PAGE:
Populonia, Livorno, Italy - Situated in a strategic part of the bay, next to a navigable inland lake and to the great Campiglia mines, Populonia was for centuries (from 900 BCE to 100 CE) one of the most significant centers of iron smelting and trade in the Mediterranean. The transfer of the city to Roman rule (250/200 BCE) did not halt its metalworking activities: iron exports supported the Roman expansion in Africa, and the Augustan ruling class (50 BCE - 50 CE) had important economic interests in the area’s industrial production and commerce.
The ancient maritime settlement of Poggio del Molino is located in the heart of the former territory of Populonia, overlooking the Tyrrhenian Sea. This excavation aims to fill key gaps in our knowledge of the industrial history and coastal economy of Populonia and its region, from the early Roman period (250/200 BCE) to the early Middle Ages (600 CE). The project results will offer a more profound understanding of the industrial aspects of Roman rule and territorial exploitation, given the site’s strategic position near natural resources. With treasure hunters, looters, and even development pressures threatening the integrity of the site, your help is needed to secure the past before they are lost forever.
The most impressive tombs found at the Baratti and Populonia Archaeological Park were buried beneath iron slagheaps between the 4th and the 1st century BC left by smelting work carried out in Populonia. The iron slag was excavated at the beginning of the twentieth century, but many tombs were partially destroyed by machines used to collect slag. At the Earthwatch project’s excavation site, it is believed that volunteers will help discover the remains of an industrial building used between the 4th and the 1st century B.C. and, underneath, a portion of Etruscan necropolis (7th-4th century B.C.).
You’ll have a chance to employ skills from all relevant archaeological and historical disciplines to reconstruct the area’s complex past as fully as possible.
Meet the Scientists
Dr Carolina Megale
Dr. Carolina Megale, born in Livorno, Italy, is the project director of Archeodig, and specializes in stamps on Roman pottery and brick. Dr. Megale has a Ph.D. in history and civilization of the ancient world from the University of Florence. She teaches archaeology and art of ancient Italy at the International Studies Institute at Palazzo Rucellai, a study-abroad program in Florence. Dr. Megale has also edited an archaeology manual called Fare l’Archeologo per Passion e per Mestiere for high school and university students and volunteers—the first for this audience published in Italy. She loves cooking Italian and international dishes. Most of all, Dr. Megale loves traveling. In 2013 Carolina will be present on May and June teams at all times; present less frequently on September and October teams.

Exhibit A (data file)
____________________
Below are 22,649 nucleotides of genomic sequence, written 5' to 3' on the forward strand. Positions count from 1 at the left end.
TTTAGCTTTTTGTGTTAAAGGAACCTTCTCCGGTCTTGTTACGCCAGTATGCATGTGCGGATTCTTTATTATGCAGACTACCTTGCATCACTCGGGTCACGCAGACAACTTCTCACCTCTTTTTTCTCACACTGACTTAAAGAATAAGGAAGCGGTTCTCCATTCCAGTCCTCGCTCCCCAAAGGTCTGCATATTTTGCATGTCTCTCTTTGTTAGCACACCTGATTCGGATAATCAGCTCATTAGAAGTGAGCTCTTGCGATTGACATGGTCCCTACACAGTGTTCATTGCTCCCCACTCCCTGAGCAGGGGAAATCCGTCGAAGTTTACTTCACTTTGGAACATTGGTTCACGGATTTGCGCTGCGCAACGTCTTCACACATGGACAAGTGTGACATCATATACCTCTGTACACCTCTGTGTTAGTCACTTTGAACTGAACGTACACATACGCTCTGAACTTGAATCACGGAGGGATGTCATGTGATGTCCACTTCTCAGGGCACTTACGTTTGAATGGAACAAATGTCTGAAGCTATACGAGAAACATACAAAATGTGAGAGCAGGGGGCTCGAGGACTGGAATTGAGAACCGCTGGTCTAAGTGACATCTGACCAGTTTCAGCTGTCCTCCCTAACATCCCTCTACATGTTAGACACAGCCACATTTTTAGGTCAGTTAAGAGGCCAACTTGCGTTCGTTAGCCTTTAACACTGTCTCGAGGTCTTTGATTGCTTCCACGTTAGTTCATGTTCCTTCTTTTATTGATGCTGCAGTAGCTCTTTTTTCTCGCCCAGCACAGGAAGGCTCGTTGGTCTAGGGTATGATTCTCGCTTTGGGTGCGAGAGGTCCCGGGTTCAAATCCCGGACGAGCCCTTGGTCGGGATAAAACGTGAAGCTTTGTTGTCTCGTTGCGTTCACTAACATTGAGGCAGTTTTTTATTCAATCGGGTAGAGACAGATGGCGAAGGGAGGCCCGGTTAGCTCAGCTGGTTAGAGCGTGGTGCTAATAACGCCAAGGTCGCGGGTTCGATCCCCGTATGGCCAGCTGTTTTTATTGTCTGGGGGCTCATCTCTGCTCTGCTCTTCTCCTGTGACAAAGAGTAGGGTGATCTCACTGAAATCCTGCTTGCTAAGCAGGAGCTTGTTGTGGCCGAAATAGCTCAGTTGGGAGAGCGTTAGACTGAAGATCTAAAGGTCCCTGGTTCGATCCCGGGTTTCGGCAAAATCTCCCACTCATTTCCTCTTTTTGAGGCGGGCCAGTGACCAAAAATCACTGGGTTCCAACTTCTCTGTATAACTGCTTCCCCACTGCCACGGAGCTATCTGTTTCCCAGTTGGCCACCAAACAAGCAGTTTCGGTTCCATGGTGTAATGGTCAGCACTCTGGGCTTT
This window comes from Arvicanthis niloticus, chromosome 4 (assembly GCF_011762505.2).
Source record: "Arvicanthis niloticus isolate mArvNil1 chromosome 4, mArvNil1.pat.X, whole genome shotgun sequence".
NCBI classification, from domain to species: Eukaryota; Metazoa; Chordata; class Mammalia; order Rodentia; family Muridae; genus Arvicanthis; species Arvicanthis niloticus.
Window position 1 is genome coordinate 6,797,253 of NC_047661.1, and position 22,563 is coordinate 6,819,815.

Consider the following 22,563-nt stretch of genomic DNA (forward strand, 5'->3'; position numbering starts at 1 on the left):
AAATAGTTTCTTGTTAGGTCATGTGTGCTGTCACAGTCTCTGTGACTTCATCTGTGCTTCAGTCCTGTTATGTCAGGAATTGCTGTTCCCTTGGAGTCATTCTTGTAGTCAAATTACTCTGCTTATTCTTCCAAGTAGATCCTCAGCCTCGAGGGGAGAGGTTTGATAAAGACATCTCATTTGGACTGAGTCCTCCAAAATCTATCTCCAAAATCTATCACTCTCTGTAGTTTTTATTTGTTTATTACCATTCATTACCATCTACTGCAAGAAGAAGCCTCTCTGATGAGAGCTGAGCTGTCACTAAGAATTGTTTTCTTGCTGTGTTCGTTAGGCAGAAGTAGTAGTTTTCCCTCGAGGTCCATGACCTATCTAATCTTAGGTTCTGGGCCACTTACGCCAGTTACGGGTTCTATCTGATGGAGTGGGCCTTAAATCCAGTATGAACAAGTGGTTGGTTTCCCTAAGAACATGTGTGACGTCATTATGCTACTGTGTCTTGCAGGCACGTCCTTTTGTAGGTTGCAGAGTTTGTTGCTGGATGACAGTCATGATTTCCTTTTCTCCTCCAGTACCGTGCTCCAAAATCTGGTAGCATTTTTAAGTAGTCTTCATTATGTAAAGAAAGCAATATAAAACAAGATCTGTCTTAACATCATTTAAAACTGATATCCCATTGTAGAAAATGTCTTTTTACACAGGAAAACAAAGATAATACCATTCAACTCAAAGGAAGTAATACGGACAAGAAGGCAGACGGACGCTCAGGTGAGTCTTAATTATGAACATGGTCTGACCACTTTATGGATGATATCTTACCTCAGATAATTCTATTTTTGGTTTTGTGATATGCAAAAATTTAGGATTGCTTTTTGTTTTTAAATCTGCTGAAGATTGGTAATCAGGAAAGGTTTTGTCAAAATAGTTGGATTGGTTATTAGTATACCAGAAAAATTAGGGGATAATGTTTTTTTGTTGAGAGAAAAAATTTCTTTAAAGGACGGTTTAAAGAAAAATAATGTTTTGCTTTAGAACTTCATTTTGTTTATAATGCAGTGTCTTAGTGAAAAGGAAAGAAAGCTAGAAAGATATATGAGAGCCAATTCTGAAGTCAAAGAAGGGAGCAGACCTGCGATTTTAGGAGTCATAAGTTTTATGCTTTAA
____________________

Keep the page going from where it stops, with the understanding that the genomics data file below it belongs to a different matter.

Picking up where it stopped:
Dr. Andrea Camilli
Dr Camilli is the Principal Director of the Cantiere delle Navi Antiche di Pisa and of the Centro di Restauro del Legno Bagnato, and was the Project Manager in the creation of the Museo delle Navi Antiche. He earned his Ph.D. in Archaeology at Scuola Nazionale di Archeologia (Università degli Studi di Roma "La Sapienza"). His main research interests and publications include ancient topography and urbanism of ancient Italy, the archaeology of the villa and small settlements, using G.I.S in archaeology, maritime and underwater archaeology, and wood conservation. With the Centro di Restauro del Legno Bagnato he works on the methodology for conservation of organic materials and new technologies for archaeology. Dr Camilli’s other interests include hiking, cooking, reading and drawing (especially comic-strips). There may be a possibility that Dr Camilli will visit the site whilst you are there.
Dr Giandomenico De Tommaso
Università di Firenze
Dr. Giandomenico De Tommaso was born in Ravenna, Italy. He is the Project Scientific Director. His current research focus is Roman manufactured goods, particularly glass. He has a Ph.D. in Archaeology from the University of Pisa. He teaches Greek Archaeology at the University of Trento and at the Archaeological School of the University of Florence. In the 1980’s, he started the excavation of the Villa of Poggio del Molino and published the first report on the site. He directed the setting up of Museo Archeologico del territorio di Populonia in Piombino, which opened in 2002, where a section is dedicated to the Villa. He loves cinema, theatre, classical music, and particularly the history of art. Giandomenico will visit once for each Earthwatch team.
Dr. Stefano Genovesi
University of Piza
Dr. Stefano Genovesi, a field archaeologist, will coordinate fieldwork, students, and volunteers, and will lecture on archaeological stratigraphy and Etruscan and Roman pottery. He earned his Ph.D. at the University of Pisa and has studied the Roman economy and the role of amphorae in the Roman world, particularly in Italy. Present on all teams.